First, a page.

For Chuseok, one of Korea’s oldest holidays, we headed south of Seoul, to experience our own slice of traditional life at Hyojongdang Hanok in Yongin.
A hanok, or traditional Korean house, adheres to an ancient set of principles and ideals that strives to mirror nature and create minimal environmental impact. Usually set against a mountain, facing a stream of flowing water and asymmetrically constructed to promote harmony with the surrounding landscape, hanoks are put together following age-old techniques and arrangements that promote circulation, order and comfort.
Customarily consisting of several stand alone buildings, hanoks were built on raised platforms to protect against cold air and humidity seeping in from the ground. Korea’s unique underfloor heating system (ondol), kept the houses warm and toasty in the winter.
I was surprised to learn that while various types of woods and natural materials are used for building, logs are never connected together using nails. Instead, wooden pieces are attached using various clever joining techniques, kind of like a giant 3D jigsaw puzzle.
As is typical for hanoks, Hyojongdang was built using natural materials – in this case, red clay and Geumgang pine cut from Baekdusan Mountain. Consisting of an Anchae (inner quarters), a Sarangchae (men’s quarters), Jeongja (open pavilion), Jangdokdae (jar stand), and Madang (yard), the overall ambiance was one of total serenity. Standing there, it was hard to believe we were just 1 block away from the highway and column upon column of modern apartment buildings.
Our group of 8 was assigned the Sarangchae, and after unloading our packs, we set about exploring the hanok. Most of the yard was filled with row upon row of large earthen pots or jangdok, which we later found out were filled with soy sauce, homemade soybean paste and gochujang (chilli paste). Hundreds of acorns sat in front of the Anchae, roasting in the sunlight. These would be made into dotorimuk (acorn jelly) at a later time. At the side of the yard, a phalanx of fiery hot Korean chillis laid drying on the ground, presumably for grinding into potent gochugaru (chilli flakes).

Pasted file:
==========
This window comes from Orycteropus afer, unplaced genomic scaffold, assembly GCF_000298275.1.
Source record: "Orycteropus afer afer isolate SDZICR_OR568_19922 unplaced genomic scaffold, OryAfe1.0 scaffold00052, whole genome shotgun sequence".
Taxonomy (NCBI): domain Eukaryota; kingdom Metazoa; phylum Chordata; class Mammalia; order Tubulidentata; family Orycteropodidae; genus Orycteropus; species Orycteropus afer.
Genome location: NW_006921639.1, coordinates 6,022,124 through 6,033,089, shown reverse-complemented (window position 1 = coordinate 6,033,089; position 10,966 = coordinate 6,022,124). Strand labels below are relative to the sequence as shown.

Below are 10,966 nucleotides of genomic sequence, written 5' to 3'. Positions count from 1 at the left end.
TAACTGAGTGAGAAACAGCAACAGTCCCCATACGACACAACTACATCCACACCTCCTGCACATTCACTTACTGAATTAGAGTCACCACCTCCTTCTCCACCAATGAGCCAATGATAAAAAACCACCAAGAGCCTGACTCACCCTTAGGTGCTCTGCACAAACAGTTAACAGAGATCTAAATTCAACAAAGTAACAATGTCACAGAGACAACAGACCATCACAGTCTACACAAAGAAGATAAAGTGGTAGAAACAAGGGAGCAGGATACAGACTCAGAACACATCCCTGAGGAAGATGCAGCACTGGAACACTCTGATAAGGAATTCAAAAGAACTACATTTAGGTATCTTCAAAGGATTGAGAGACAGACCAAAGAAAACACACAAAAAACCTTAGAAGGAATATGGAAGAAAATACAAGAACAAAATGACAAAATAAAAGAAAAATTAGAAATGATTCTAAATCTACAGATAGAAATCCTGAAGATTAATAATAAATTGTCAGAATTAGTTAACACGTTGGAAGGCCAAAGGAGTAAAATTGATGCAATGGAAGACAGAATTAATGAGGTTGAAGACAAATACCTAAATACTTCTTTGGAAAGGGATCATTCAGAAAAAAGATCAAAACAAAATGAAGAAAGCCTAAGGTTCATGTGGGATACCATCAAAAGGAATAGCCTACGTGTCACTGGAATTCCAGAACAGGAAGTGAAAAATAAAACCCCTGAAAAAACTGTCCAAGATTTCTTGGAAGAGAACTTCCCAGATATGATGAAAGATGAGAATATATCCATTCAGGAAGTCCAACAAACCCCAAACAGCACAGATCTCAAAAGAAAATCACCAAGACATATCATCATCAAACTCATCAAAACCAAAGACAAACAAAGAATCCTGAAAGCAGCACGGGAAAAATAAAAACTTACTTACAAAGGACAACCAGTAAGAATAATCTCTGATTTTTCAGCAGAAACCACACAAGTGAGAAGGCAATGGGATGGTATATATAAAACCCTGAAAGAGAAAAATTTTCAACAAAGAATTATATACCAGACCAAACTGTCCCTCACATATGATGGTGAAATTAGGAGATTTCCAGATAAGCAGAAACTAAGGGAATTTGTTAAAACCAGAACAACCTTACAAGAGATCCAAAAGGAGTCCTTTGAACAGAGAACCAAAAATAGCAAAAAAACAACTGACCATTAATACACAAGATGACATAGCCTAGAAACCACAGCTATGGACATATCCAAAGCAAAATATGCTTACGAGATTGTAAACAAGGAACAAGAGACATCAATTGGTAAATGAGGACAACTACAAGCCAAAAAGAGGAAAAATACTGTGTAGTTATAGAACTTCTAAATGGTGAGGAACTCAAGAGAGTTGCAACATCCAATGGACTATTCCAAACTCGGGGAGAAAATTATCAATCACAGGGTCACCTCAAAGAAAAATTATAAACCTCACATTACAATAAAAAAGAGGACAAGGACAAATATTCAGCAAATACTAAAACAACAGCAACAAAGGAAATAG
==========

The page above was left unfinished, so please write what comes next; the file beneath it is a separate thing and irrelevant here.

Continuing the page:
At the top of a small set of stairs to the right of the Anchae, we found a succession of hives, but chose to make a quick exit when the bees began buzzing loudly, their bodies bouncing angrily off the sides of our heads.
Entering the cozy feeling rooms of the Sarangchae, we couldn’t help but notice the airy paper lined latticework frames and decorative artwork. Blindingly white mats and colourful blankets stacked neatly in the corner of the room would make up our bedding for the night.
Truthfully, there isn’t much to do at a hanok. There’s no television, you can’t distract yourself with people watching, cafes, shopping or trendy restaurants…and that’s precisely the point. The harmonious design of a hanok practically begs you to disconnect from wifi, put your smartphone away, relax, play board games and enjoy connecting with nature and the people around you.
And that’s exactly what we did.
Getting to Hyojongdang
Take red express bus 5003 south, from the bus stop outside of Gangnam subway station Exit 5. The bus stop is in the middle of the road, and the bus costs approximately 2500 won.
Get off at Dongbak Middle School in Yongin. The owner of the hanok will pick you up from the bus stop, or you can take a short taxi ride to Hyojongdang.
Further information about Hyojongdang can be found HERE.
Have you ever stayed in traditional accommodation around the world? What was your experience like?